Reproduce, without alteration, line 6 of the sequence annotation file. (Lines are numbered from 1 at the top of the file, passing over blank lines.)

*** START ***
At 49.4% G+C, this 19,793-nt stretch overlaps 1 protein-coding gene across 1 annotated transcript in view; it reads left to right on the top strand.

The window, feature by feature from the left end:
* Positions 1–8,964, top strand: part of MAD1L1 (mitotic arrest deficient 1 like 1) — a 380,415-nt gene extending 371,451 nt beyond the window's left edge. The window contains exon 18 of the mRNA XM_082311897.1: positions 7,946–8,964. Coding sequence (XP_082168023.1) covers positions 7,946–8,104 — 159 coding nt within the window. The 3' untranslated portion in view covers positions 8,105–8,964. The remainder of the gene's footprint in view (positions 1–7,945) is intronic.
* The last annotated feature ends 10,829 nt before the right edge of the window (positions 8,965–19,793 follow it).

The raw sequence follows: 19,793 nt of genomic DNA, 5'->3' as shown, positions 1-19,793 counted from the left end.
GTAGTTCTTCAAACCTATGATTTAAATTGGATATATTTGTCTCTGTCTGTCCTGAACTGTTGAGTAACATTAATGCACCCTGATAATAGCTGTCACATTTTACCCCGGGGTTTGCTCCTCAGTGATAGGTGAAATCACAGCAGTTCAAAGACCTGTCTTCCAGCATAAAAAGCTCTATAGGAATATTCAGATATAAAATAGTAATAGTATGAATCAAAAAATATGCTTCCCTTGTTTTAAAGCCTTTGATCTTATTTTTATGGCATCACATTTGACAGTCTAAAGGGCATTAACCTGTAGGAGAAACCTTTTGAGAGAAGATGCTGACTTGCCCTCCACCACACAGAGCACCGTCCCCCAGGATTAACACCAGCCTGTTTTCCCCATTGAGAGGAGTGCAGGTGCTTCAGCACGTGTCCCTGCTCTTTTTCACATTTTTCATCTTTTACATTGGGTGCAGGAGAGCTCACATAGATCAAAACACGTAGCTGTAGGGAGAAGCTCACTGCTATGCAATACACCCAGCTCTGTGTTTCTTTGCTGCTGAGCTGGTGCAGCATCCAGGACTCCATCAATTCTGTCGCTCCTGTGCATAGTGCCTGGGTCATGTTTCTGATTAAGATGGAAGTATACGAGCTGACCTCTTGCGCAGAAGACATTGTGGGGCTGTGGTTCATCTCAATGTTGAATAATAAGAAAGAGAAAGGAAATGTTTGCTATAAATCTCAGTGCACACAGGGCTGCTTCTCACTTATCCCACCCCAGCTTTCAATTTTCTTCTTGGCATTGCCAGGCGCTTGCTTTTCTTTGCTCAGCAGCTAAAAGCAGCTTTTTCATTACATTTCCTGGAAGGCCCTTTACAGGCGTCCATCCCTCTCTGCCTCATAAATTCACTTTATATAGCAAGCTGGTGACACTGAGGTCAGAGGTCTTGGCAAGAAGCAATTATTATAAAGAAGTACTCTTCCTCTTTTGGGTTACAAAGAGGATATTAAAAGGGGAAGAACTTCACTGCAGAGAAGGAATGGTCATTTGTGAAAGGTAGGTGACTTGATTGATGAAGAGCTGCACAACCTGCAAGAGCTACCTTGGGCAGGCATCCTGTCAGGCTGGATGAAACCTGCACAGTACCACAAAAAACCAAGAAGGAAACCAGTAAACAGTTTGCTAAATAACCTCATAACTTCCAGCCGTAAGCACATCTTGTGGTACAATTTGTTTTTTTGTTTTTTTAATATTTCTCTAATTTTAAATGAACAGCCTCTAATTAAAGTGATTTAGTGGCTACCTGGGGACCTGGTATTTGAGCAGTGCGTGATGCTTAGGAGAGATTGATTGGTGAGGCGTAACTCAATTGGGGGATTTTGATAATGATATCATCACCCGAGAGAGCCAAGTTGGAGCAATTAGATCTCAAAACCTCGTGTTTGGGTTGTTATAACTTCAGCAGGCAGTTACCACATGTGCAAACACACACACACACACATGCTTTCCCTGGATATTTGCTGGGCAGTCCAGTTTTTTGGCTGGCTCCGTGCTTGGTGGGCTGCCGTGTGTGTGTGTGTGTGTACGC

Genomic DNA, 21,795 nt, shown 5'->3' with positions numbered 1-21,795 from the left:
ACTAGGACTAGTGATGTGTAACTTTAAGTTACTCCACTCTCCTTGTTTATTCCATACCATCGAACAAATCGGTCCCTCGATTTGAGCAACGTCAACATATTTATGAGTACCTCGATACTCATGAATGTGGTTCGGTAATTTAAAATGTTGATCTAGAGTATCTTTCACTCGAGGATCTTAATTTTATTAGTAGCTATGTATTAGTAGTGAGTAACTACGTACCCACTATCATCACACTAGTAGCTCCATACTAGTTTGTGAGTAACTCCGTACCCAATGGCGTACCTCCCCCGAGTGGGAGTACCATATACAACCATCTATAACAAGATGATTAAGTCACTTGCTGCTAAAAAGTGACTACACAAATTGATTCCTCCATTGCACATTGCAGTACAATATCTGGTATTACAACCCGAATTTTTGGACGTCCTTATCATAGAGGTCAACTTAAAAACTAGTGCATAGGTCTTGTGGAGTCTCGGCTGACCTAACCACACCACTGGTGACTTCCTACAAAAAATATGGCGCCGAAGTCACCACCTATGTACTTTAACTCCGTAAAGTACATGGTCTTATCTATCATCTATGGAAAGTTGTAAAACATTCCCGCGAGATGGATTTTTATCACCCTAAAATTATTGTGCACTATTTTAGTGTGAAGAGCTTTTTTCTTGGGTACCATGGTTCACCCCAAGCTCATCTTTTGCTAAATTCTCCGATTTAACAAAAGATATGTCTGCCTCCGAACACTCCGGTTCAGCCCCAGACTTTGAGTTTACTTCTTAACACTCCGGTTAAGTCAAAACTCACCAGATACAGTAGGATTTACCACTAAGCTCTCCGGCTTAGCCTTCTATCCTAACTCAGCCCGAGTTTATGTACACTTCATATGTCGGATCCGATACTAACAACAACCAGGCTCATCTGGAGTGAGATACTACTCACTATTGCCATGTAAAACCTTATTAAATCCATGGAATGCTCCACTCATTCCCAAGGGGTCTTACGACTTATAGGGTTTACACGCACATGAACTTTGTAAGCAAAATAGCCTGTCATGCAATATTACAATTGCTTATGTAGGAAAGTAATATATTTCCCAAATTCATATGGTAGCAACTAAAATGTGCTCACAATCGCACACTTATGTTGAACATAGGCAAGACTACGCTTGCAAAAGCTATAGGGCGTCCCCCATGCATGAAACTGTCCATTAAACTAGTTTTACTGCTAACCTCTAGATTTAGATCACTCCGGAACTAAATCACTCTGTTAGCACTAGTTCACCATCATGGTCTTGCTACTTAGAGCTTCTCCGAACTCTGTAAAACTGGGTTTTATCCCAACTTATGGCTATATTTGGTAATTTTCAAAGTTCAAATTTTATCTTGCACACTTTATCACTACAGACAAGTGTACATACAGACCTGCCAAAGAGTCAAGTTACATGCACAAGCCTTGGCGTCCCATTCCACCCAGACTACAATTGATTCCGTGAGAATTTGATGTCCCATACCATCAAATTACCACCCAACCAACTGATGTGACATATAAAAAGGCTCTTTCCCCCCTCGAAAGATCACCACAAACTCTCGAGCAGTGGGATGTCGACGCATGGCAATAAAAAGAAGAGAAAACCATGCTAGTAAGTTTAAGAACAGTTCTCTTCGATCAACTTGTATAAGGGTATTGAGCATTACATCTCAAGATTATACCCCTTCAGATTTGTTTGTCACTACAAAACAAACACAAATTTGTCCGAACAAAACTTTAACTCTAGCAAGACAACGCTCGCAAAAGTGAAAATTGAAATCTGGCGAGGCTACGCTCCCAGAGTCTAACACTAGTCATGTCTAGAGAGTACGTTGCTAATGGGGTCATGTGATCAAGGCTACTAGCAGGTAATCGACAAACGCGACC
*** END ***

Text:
GTAGTTCTTCAAACCTATGATTTAAATTGGATATATTTGTCTCTGTCTGTCCTGAACTGTTGAGTAACATTAATGCACCCTGATAATAGCTGTCACATTTTACCCCGGGGTTTGCTCCTCAGTGATAGGTGAAATCACAGCAGTTCAAAGACCTGTCTTCCAGCATAAAAAGCTCTATAGGAATATTCAGATATAAAATAGTAATAGTATGAATCAAAAAATATGCTTCCCTTGTTTTAAAGCCTTTGATCTTATTTTTATGGCATCACATTTGACAGTCTAAAGGGCATTAACCTGTAGGAGAAACCTTTTGAGAGAAGATGCTGACTTGCCCTCCACCACACAGAGCACCGTCCCCCAGGATTAACACCAGCCTGTTTTCCCCATTGAGAGGAGTGCAGGTGCTTCAGCACGTGTCCCTGCTCTTTTTCACATTTTTCATCTTTTACATTGGGTGCAGGAGAGCTCACATAGATCAAAACACGTAGCTGTAGGGAGAAGCTCACTGCTATGCAATACACCCAGCTCTGTGTTTCTTTGCTGCTGAGCTGGTGCAGCATCCAGGACTCCATCAATTCTGTCGCTCCTGTGCATAGTGCCTGGGTCATGTTTCTGATTAAGATGGAAGTATACGAGCTGACCTCTTGCGCAGAAGACATTGTGGGGCTGTGGTTCATCTCAATGTTGAATAATAAGAAAGAGAAAGGAAATGTTTGCTATAAATCTCAGTGCACACAGGGCTGCTTCTCACTTATCCCACCCCAGCTTTCAATTTTCTTCTTGGCATTGCCAGGCGCTTGCTTTTCTTTGCTCAGCAGCTAAAAGCAGCTTTTTCATTACATTTCCTGGAAGGCCCTTTACAGGCGTCCATCCCTCTCTGCCTCATAAATTCACTTTATATAGCAAGCTGGTGACACTGAGGTCAGAGGTCTTGGCAAGAAGCAATTATTATAAAGAAGTACTCTTCCTCTTTTGGGTTACAAAGAGGATATTAAAAGGGGAAGAACTTCACTGCAGAGAAGGAATGGTCATTTGTGAAAGGTAGGTGACTTGATTGATGAAGAGCTGCACAACCTGCAAGAGCTACCTTGGGCAGGCATCCTGTCAGGCTGGATGAAACCTGCACAGTACCACAAAAAACCAAGAAGGAAACCAGTAAACAGTTTGCTAAATAACCTCATAACTTCCAGCCGTAAGCACATCTTGTGGTACAATTTGTTTTTTTGTTTTTTTAATATTTCTCTAATTTTAAATGAACAGCCTCTAATTAAAGTGATTTAGTGGCTACCTGGGGACCTGGTATTTGAGCAGTGCGTGATGCTTAGGAGAGATTGATTGGTGAGGCGTAACTCAATTGGGGGATTTTGATAATGATATCATCACCCGAGAGAGCCAAGTTGGAGCAATTAGATCTCAAAACCTCGTGTTTGGGTTGTTATAACTTCAGCAGGCAGTTACCACATGTGCAAACACACACACACACACATGCTTTCCCTGGATATTTGCTGGGCAGTCCAGTTTTTTGGCTGGCTCCGTGCTTGGTGGGCTGCCGTGTGTGTGTGTGTGTGTACGC